Wednesday, November 30, 2005

fanboy musings

I love comic books. I love the escapism, I love the humor and melodrama, the angst. I love well constructed tales of two-fisted heroism and savvy social criticism crammed into 28 pages or so of four-color mayhem.

Love it. It makes me happy.

Which is why I have to agree with Mike on his assessment of the dialogue in All Star Batman and Robin the Boy Wonder. TM.

Now, without getting into the merits of Frank Miller's current writing ability or his tendency to repeat the same monosyllabic phrases several times over 4 pages, I think he's made his intentions on the book quite clear. And not in interviews. In the actual book itself. Now, it might not be your type of comic book. Perhaps you don't enjoy being laughed at or ridiculed after shelling out 3-4 bucks and waiting 6-7 months for the story. But, execution aside, I think Miller's setting up an actual character arc here with Batman, as well as Robin.

And to piggyback on Mike's comments, in the context of the story, Batman is not only trying to scare young Dick Grayson, he himself is a character in flux, an angry young man absorbed in his war on crime in danger of losing his humanity. This is a Batman who has not come into his own yet.

Let's take a quick historical look at who Batman was in 1940, before Robin burst into his life. Batman was a vigilante and a borderline psychopath who routinely killed corrupt thugs and enemies, without remorse or regret. Only after the introduction of Robin did Batman acquire his moral code and more acceptable ethical behavior. Seems to me like a Batman whose conduct is evolving is exactly the Batman of Miller's world right now. Maybe it's not just about Batman recruiting a little boy into his war on crime. Perhaps Miller is telling the story of a Batman who needs a Robin to temper him, who needs a Robin to protect his own humanity and prevent him from becoming like the common murderers he battles. This is a Batman who needs a Robin keep him from succumbing to the darkness of what he is desperately fighting against.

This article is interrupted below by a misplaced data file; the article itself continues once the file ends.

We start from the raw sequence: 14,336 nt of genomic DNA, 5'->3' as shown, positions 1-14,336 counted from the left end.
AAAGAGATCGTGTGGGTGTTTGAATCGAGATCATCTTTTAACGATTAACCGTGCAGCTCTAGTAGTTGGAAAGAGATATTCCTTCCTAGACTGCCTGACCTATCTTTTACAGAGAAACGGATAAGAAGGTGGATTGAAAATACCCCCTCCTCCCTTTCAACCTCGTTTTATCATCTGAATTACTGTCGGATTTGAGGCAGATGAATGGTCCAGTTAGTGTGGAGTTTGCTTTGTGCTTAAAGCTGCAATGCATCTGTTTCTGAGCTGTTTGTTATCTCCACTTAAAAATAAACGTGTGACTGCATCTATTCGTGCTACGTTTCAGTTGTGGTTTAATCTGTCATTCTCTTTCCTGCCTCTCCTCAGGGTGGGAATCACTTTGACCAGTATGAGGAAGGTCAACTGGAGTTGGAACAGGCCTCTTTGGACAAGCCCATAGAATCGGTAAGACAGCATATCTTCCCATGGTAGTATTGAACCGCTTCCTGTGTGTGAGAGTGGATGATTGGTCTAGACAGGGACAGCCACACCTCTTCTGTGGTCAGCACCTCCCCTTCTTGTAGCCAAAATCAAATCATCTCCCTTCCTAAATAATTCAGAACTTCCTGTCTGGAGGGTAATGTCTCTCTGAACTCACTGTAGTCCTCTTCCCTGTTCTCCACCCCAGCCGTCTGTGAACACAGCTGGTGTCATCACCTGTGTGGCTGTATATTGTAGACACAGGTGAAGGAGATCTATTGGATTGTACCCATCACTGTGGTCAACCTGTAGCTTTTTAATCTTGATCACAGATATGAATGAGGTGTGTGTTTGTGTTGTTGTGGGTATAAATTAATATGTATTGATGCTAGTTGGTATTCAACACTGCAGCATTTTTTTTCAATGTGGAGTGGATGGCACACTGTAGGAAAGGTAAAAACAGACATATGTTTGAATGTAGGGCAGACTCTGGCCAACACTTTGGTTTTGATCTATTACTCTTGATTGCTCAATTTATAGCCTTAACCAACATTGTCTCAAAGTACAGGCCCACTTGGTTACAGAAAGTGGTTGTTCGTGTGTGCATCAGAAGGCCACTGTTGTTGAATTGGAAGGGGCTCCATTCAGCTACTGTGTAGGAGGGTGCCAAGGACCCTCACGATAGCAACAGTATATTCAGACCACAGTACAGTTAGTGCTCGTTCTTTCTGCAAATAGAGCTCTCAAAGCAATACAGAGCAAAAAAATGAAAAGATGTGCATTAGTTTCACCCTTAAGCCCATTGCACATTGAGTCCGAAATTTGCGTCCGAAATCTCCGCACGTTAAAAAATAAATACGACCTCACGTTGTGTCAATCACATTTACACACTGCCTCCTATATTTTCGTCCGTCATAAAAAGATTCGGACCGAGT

Perhaps All Star Batman and Robin the Boy Wonder isn't about introducing the iconic characters of Batman and Robin as they are most famously known; instead, maybe it's about revealing the characters' journey, showing us how they became the iconic characters we know and love.

Or maybe Miller is simply laughing at everyone who ever liked his work when we were kids, slapping us around and screaming: "You can never go home again! Now watch me daterape your childhood. Slowly."

Only time will tell.

That being said, All Star Superman rocks all kinds of worlds and is all sorts of goodness which needs no further explanation. So there.

PS: A belated congrats and Mazel Tov to John Rogers on his latest endeavor at DC Comics. Can't wait to see an all-new Blue Beetle fight Lobo in a Japansese schoolgirl outfit. Now that's the kind of comic book madness I think we can all agree upon.